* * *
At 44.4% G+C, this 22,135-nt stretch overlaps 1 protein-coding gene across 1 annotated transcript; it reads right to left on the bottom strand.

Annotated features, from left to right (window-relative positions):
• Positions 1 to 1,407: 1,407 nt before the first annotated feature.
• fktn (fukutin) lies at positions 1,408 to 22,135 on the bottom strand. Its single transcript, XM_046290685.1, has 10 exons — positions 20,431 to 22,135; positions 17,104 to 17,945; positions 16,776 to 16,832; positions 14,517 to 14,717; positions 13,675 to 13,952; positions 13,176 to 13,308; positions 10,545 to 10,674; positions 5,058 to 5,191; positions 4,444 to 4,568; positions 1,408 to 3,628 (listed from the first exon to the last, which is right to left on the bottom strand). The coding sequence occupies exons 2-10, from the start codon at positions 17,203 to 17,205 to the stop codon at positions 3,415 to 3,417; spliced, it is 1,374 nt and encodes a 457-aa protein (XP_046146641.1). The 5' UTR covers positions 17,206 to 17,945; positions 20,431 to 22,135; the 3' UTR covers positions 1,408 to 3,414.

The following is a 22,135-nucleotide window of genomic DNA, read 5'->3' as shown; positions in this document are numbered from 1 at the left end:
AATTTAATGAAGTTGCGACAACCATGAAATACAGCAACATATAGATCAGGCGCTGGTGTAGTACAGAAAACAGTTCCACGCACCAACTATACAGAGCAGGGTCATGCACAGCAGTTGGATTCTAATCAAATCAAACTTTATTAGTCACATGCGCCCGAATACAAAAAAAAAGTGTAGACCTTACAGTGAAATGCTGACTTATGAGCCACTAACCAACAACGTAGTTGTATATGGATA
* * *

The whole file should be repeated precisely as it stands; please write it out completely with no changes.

At 44.4% G+C, this 22,135-nt stretch overlaps 1 protein-coding gene across 1 annotated transcript; it reads right to left on the bottom strand.

Annotated features, from left to right (window-relative positions):
• Positions 1 to 1,407: 1,407 nt before the first annotated feature.
• fktn (fukutin) lies at positions 1,408 to 22,135 on the bottom strand. Its single transcript, XM_046290685.1, has 10 exons — positions 20,431 to 22,135; positions 17,104 to 17,945; positions 16,776 to 16,832; positions 14,517 to 14,717; positions 13,675 to 13,952; positions 13,176 to 13,308; positions 10,545 to 10,674; positions 5,058 to 5,191; positions 4,444 to 4,568; positions 1,408 to 3,628 (listed from the first exon to the last, which is right to left on the bottom strand). The coding sequence occupies exons 2-10, from the start codon at positions 17,203 to 17,205 to the stop codon at positions 3,415 to 3,417; spliced, it is 1,374 nt and encodes a 457-aa protein (XP_046146641.1). The 5' UTR covers positions 17,206 to 17,945; positions 20,431 to 22,135; the 3' UTR covers positions 1,408 to 3,414.

The following is a 22,135-nucleotide window of genomic DNA, read 5'->3' as shown; positions in this document are numbered from 1 at the left end:
AATTTAATGAAGTTGCGACAACCATGAAATACAGCAACATATAGATCAGGCGCTGGTGTAGTACAGAAAACAGTTCCACGCACCAACTATACAGAGCAGGGTCATGCACAGCAGTTGGATTCTAATCAAATCAAACTTTATTAGTCACATGCGCCCGAATACAAAAAAAAAGTGTAGACCTTACAGTGAAATGCTGACTTATGAGCCACTAACCAACAACGTAGTTGTATATGGATA